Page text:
Walkup leads Cannon County in rushing, receiving and tackles, as well, from his linebacker position. Even when aspects of the game have been bleak, Walkup provides hope and it has not gone unnoticed.
"Gabe is ruthless," junior teammate Damon Collette said. "No matter who it is, Gabe will beat them 1-on-1. We are 0-9 but I don't think there is anyone who can beat him 1-on-1. He never gives less than 100 percent and he has set a standard for the rest of us. Gabe is my best friend and I love the guy to death. I'm going to miss him being there next year but I know having him as a teammate and learning from him how to play the game is going to make me and this team better in future years."
Walkup doesn't go all out because he's trying to score points or aide his cause following high school. He plays the game the way he plays because he realizes it is the only way to play.
"I work out a lot and try to prepare myself for the season and the games," Walkup said. "What is the point in doing all of that, getting up at 6 a.m. in the summer and working out, going through all the practices, and preparing for the games if you are not going to play hard and give it all you got on Friday night? I put in a lot of work and effort to be the best I can be for the team and I believe you have to give the team all you have no matter what the score or no matter what point in the game. You always play the same way."
Walkup's philosophy not only is correct but also does not go unnoticed.
"Gabe is one of those guys who gets stronger as the game goes," Schrenk said. "He is such a phenomenal, physical player and he is so strong and has worked incredibly hard to get faster. He is an amazing, physical specimen. There are not a lot of kids in high school football that can do what he does. He is just physical and he pounds on people. Every game when you have the pre-game banter between coaches they always say, '40 is a beast.' They always game plan for Gabe and yet he still gets his yards and leads our team. That's quite a statement."
Yet, Walkup is not worried about impressing opposing coaches. He does not worry about impressing college coaches. He does worry about being a good leader and leaving his mark.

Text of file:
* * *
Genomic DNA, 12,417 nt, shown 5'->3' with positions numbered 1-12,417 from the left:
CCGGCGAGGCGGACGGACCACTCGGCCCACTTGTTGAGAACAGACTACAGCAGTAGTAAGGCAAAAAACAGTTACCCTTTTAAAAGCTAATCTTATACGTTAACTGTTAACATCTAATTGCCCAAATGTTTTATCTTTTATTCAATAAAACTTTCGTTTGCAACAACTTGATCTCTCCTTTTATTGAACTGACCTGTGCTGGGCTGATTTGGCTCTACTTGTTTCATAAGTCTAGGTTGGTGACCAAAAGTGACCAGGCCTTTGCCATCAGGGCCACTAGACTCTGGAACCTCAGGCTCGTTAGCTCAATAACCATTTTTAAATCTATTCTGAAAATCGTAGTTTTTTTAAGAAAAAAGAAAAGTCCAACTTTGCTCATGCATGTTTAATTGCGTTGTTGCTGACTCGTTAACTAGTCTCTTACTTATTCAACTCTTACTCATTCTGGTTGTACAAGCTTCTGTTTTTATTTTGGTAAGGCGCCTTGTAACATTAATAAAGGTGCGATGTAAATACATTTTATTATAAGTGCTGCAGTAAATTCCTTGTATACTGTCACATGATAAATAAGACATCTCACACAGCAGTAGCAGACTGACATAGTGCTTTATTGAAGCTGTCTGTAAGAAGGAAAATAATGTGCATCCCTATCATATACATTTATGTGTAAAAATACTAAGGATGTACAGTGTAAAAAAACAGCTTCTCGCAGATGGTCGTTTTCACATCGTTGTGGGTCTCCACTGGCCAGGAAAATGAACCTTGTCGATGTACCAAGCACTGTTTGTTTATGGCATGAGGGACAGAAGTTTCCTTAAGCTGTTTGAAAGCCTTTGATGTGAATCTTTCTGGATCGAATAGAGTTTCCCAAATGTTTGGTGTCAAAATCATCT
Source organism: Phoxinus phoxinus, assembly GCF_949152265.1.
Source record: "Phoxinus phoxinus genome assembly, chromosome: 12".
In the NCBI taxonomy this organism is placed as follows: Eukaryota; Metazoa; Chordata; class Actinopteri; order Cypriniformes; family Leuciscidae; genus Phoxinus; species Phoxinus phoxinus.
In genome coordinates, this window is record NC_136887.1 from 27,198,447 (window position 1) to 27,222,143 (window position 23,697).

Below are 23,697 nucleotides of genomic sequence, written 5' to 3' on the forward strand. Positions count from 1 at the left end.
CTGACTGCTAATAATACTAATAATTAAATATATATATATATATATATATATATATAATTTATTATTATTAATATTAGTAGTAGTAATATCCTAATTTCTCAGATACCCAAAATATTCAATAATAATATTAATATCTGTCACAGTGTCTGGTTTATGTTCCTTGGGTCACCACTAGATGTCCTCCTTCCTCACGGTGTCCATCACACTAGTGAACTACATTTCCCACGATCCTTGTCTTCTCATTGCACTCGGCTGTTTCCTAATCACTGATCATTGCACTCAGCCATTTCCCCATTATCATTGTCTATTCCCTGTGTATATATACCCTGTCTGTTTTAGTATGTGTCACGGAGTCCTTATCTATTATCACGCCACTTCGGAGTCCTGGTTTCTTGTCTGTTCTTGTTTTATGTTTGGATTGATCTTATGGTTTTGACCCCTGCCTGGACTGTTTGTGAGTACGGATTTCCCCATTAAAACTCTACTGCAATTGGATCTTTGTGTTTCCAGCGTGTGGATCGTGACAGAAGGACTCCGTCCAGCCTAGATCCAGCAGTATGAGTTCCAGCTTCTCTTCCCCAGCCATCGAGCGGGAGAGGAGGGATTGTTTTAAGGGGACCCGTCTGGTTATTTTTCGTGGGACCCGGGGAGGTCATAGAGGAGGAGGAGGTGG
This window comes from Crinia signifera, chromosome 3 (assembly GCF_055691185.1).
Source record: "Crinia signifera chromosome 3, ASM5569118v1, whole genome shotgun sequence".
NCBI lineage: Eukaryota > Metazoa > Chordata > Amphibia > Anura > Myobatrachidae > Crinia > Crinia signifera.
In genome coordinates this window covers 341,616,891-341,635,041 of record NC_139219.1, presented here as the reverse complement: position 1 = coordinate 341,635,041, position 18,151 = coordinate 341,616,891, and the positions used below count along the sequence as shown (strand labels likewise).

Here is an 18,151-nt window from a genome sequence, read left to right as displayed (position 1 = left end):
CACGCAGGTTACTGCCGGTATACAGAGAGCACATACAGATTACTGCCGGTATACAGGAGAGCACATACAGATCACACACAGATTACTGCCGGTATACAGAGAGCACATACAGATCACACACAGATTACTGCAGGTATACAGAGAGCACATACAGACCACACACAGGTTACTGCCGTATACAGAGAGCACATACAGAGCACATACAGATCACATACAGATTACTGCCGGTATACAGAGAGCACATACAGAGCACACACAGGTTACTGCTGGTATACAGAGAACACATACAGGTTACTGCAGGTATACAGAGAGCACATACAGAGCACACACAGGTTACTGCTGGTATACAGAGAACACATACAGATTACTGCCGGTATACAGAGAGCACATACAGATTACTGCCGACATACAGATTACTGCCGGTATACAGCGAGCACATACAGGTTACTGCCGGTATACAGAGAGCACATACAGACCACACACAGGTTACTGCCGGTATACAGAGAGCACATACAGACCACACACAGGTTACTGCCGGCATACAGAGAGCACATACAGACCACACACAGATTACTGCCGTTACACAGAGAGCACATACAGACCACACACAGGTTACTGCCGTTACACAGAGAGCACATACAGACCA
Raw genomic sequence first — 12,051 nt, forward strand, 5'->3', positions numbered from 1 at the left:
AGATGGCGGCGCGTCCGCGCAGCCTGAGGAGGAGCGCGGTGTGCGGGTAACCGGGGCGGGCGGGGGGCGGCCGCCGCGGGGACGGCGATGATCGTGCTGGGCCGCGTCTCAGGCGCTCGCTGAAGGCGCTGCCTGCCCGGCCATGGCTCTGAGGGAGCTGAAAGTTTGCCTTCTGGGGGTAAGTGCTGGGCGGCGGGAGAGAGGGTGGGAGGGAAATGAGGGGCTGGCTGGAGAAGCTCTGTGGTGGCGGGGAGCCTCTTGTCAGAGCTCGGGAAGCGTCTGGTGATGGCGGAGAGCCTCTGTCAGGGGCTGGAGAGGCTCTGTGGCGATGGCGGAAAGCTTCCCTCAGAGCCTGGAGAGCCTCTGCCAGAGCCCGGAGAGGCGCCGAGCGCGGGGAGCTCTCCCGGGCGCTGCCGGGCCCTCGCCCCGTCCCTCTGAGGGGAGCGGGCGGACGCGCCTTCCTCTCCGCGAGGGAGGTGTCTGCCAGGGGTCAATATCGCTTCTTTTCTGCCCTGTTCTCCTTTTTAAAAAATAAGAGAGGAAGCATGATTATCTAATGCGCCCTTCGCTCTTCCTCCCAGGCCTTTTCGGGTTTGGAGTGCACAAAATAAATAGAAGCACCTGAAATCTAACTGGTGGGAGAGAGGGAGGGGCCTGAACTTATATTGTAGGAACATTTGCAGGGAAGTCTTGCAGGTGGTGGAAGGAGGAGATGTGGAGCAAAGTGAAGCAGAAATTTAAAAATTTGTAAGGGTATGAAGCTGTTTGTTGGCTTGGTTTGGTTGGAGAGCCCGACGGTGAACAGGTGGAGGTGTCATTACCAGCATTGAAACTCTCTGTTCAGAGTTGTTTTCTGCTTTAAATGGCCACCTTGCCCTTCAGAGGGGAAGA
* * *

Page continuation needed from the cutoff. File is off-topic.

"It is very important to be a strong leader, especially when you have a young team like we do," Walkup said. "I don't want to quit and I never give up. That's the example I want these younger players to follow."
Walkup hopes there is a future in football for him after Cannon County.
"It would be awesome to play college football," Walkup said. "I have been playing so long that it seems the natural thing. I hope there is a future there for me."
Schrenk says there is.
"I think there is a place in college football for Gabe," Schrenk said. "It goes back to his size and strength. He works out a lot and is very strong. He has such raw ability and talent. There's always two prevelant questions college coaches ask, "How are his grades and what is his family life like? Gabe makes good grades and he comes from a great family. He was raised right. He has three or four younger siblings and you don't know how many times I've seen him work with them, baby-sitting when his parents work, doing whatever he can for the family. He's just a good all-around person and that's as important as anything."
On the field, Walkup has proven his worth as far as having a chance to continue his football career.
Last Friday night when most Cannon County players were enjoying their night off, Walkup was busy making last-minute preparations to assure he was as prepared as possible for taking the ACT.
And that's why Walkup is not only a complete package as a player, but also as a person.